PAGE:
Emily Bailey: Eat and drink safely while traveling abroad
We've all heard it: "Don't drink the water."
Summertime is right around the corner. The kids are getting out of school, and it's time for family vacation. But when you're traveling abroad, especially now with the deadly E. coli outbreak in Europe, you need to keep your family safe from foodborne illness.
The Centers for Disease Control and Prevention says consuming contaminated foods or beverages causes foodborne diseases. Of the more than 250 food borne diseases, most are infections, caused by a variety of bacteria, viruses and parasites that can form on food.
Each year, roughly one out of six Americans gets sick, 128,000 are hospitalized and 3,000 die from foodborne diseases, according to CDC estimates.
Here are five tips to remember when traveling, especially when traveling abroad.
Avoid tap water in all forms. Water supplies, especially in developing countries, may not be adequately disinfected and may contain parasites. If you plan to drink tap water, be sure to boil it for several minutes before drinking. Also, avoid ice, blended drinks and water used when brushing your teeth. Even a small amount of infected water can make you ill.
Drink safe beverages. Safe beverages include boiled water, hot beverages, bottled water that has been tightly sealed, canned beverages and water treated with commercial iodine or chlorine tablets.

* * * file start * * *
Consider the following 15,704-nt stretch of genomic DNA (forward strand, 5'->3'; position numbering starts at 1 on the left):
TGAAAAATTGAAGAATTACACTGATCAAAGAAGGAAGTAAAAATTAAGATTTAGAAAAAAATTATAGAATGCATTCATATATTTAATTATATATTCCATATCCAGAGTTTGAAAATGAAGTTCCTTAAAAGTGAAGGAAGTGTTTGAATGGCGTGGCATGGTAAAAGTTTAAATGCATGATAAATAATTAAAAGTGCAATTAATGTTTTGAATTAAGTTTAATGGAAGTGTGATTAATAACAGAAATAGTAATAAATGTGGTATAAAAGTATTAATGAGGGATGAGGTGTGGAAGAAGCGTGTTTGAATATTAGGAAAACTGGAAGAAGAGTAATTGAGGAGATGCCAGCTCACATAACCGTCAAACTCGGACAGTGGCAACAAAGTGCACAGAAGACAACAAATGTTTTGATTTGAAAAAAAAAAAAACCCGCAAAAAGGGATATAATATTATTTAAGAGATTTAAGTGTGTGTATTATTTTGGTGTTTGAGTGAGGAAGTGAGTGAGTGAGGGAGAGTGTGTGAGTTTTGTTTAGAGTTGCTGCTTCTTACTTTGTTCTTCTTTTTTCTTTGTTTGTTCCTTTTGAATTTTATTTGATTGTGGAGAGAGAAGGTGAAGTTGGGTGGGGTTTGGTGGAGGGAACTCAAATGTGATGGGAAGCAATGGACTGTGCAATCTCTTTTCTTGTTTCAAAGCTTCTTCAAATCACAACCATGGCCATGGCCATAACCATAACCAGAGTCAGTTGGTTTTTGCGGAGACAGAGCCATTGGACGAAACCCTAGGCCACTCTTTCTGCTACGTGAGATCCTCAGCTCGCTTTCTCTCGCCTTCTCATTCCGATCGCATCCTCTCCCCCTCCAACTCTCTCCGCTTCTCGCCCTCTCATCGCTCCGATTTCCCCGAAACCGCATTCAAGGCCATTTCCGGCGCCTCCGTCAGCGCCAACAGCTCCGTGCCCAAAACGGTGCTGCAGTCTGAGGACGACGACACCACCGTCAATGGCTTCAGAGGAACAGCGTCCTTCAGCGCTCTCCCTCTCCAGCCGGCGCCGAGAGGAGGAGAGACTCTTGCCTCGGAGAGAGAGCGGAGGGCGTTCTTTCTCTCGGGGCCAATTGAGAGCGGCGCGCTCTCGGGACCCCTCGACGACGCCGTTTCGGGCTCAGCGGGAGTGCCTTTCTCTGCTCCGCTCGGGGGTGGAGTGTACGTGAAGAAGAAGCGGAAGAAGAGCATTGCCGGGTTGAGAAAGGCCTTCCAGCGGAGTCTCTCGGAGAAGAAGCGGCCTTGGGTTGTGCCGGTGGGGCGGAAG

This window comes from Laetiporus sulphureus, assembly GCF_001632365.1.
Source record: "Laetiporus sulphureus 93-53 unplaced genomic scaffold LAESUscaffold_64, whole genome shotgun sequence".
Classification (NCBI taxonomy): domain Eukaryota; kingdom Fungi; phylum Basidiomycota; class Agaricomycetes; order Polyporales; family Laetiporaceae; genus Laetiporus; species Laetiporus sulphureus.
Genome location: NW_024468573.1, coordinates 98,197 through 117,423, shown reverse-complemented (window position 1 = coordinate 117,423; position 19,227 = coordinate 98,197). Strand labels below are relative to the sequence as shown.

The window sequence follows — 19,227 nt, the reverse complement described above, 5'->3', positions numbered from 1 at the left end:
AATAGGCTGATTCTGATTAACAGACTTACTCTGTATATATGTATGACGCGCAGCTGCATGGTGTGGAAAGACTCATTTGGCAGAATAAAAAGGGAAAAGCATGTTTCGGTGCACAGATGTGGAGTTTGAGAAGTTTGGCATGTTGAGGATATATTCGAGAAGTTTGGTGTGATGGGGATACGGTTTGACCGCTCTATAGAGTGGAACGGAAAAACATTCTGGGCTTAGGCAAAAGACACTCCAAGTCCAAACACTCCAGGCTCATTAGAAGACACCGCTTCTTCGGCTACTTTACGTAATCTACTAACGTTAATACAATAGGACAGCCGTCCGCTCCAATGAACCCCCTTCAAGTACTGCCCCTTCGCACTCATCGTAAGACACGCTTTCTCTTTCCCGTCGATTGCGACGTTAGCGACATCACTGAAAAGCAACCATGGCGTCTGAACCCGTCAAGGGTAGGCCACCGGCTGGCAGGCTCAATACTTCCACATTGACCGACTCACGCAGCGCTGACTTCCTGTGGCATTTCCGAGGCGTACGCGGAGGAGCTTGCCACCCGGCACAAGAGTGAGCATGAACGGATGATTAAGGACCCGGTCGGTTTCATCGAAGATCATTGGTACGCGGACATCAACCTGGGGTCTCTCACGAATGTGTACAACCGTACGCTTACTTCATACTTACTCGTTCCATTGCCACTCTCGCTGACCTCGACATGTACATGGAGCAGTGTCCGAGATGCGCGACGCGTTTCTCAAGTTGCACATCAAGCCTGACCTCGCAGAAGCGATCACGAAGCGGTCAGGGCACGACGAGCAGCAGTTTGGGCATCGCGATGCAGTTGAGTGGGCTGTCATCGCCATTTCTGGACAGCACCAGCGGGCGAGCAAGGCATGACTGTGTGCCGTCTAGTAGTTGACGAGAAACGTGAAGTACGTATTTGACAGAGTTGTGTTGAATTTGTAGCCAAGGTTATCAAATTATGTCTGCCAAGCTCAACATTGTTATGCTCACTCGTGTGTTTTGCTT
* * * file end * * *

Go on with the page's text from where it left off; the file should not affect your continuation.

Avoid raw fruits and vegetables. Salads and uncooked vegetables are often rinsed with tap water and may be contaminated. Before eating, be sure to know the source of the water used to wash your fruits and vegetables.
Other foods to avoid. These include raw or undercooked meat, poultry, fish and eggs along with small independent vendors' dairy products, which may not be pasteurized. Also, be sure the foods you are eating have not been left un-refrigerated.
Eat safe foods. Foods that are considered safe include thoroughly cooked fruits and vegetables, fruits with thick coverings that you peel yourself, thoroughly cooked meat, poultry, eggs and fish along as well as dairy products from large commercial dairies.
If you do become ill while traveling out of the country, contact the U.S. Embassy of the country you're in to obtain reliable medical resources.
Most important, remember, this is vacation, and it's supposed to be fun. Just follow the rules outlined above, and don't become obsessed with food safety.
Emily Bailey is a clinical dietitian with Memorial Medical Center.
CDC: Traveler's Health